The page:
Time is such a great factor for it knows best how to tell between right and wrong; for people who took the risk and banked on Rwanda two decades ago, the arrival this week of ‘Ubumwe’ availed another opportunity to ‘cash-in’ on dividends of unity, dedicated leadership and hard work.
Welcome home ‘beast’!
You can be assured of love from across East Africa, for you are not only the first here but also, the only one we have, for now; your arrival was welcomed as a relief in Uganda and in Tanzania, you inspired new energy to revive the country’s ailing airline.
On the same day RwandAir’s 244-seater Airbus 330-200 touched down on East African soil, Tanzania’s President John Magufuli unveiled two new Canadian-made Bombardier-Dash Q400 planes for the region’s second largest economy’s national carrier, Air Tanzania.
The two planes are expected to fly to both local and regional destinations, according to President Magufuli who also revealed that his government has enough money to acquire two more 160 and 242-seater commercial aircraft for trans-Atlantic flights.
Clearly, Tanzania is being inspired by RwandAir’s aggressive but focused investment in an industry that is currently wobbly, especially given Kenya’s troubled national carrier and Uganda Airlines which has been in an ‘induced coma’ since June 2014 with no signs of quick recovery.
It must be so hard for Rwanda’s critics at home and abroad, to take in all these positive developments that harshly contradict their predictions of doom and failure.
In an imaginary call, I asked one of the critics what he thought of Rwanda’s new milestone, in the acquisition of Ubumbwe, with another one expected in the near future.
Me: Hello Buster, I just called to check on you, hope all is well over there.
Critic: Cut the crap mate, I am pretty sure what you want to talk to me about, I can sense your excitement. It is about the Airbus, no?
Me: Hahaha! So you have already heard about it. It’s understandable, after all the headlines on all major websites, but still, I am proud that you closely follow news about your country so closely, albeit with the wrong expectations.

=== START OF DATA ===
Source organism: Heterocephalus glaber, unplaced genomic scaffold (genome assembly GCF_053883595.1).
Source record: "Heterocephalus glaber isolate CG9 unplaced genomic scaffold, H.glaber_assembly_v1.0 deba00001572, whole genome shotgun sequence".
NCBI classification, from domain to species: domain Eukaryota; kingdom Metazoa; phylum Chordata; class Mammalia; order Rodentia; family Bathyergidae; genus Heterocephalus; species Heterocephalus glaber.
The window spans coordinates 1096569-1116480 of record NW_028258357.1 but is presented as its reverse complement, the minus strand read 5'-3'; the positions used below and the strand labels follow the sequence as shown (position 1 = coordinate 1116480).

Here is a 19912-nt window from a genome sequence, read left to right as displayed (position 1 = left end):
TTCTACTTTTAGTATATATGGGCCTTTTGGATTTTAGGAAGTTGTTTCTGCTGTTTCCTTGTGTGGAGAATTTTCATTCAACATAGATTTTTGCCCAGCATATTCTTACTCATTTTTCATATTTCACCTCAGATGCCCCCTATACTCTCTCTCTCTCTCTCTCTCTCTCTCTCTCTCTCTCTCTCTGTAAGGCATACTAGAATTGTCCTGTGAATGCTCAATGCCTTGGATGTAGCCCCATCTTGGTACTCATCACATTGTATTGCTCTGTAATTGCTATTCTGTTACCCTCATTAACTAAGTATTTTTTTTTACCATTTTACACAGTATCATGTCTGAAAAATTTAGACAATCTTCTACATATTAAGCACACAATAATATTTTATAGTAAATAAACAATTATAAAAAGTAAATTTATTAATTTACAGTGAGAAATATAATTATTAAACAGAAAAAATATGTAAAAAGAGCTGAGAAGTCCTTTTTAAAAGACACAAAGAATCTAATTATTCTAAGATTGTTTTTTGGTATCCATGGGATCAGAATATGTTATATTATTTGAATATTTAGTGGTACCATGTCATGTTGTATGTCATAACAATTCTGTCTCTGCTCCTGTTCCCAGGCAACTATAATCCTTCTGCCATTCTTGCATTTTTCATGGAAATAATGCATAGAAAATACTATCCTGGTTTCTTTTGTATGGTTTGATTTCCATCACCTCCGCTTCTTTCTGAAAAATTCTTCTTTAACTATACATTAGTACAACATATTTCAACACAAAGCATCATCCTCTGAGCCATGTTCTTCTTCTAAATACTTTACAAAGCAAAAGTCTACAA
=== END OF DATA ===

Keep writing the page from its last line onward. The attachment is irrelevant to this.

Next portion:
Critic: Call it whatever you like but these debts you are accruing to buy expensive Airbuses shall come back to haunt all of you cheerleaders. If Kenya Airways is failing, what makes you think you will succeed?
Me: There you go again. Always casting doubt in your country’s efforts. But to answer your question, I am confident of Rwanda’s success because every time you have predicted doom on a project, you have always been disapproved by success. It has always been just a matter of time.
Critic: You borrowed to build the Convention Centre. You are borrowing to buy Airbuses. What else are you borrowing for by the way; you’re the one on ground?
Me: Think about this; who is lending Rwanda and why? Buster, no one lends you anything unless they believe in your capacity to repay. If Rwanda is borrowing, it means, unlike you, people have confidence in her ability to pay. By the way Buster, you owe me money, no?
Critic: Ken, look I really have to go. I am working the nightshift and it’s cold as a mortuary out here…I hope you guys haven’t mortgaged the sun’s warmth back home to buy the next Airbus.
Me: Relax and forget that I asked about my money, it is okay really. As for the sun, come back home Buster, no one chased you; Rwanda still has a warm spot for its prodigal children in exile, come we celebrate victories of peace and unity; fruits of efforts of our liberators.
Critic: Goodnight and thanks for the call…
Such is the life of a critic. Even for straight jacket victories of their countries, their mindsets are held hostage in that they are simply incapable of admitting defeat.
There is no doubt that Rwanda has her shortcomings. Just like any other country. But why does Rwanda keep shining in spite of those flaws? The answer is in this anecdote below.
One morning, a University Professor of Philosophy stunned his class when he announced an impromptu test; no one was ready for it. The test was a weird one too; a single plain paper handed out to each student. On the count of three, they turned its face up to see the questions.
A single dark dot in the middle of the white paper! Students were to discuss what they saw and what it meant. Thirty minutes later, it was review time. Everyone had failed but one student.
“Often times, we concentrate on the dark spots in our lives, our leaders, our friends and forget to see all the white around them, which often forms the bigger picture. The moral in this is that, if we put aside all our negative energy and closed our eyes to the tiny dark spot on the paper, we would be surprised by how much goodness/development there is, around us,” explained the student.
You may now interpret the anecdote in Rwanda’s context. If you’re outside Rwanda, learn to apply this to your country, teach your friends to do the same and watch for results. Well done Rwanda.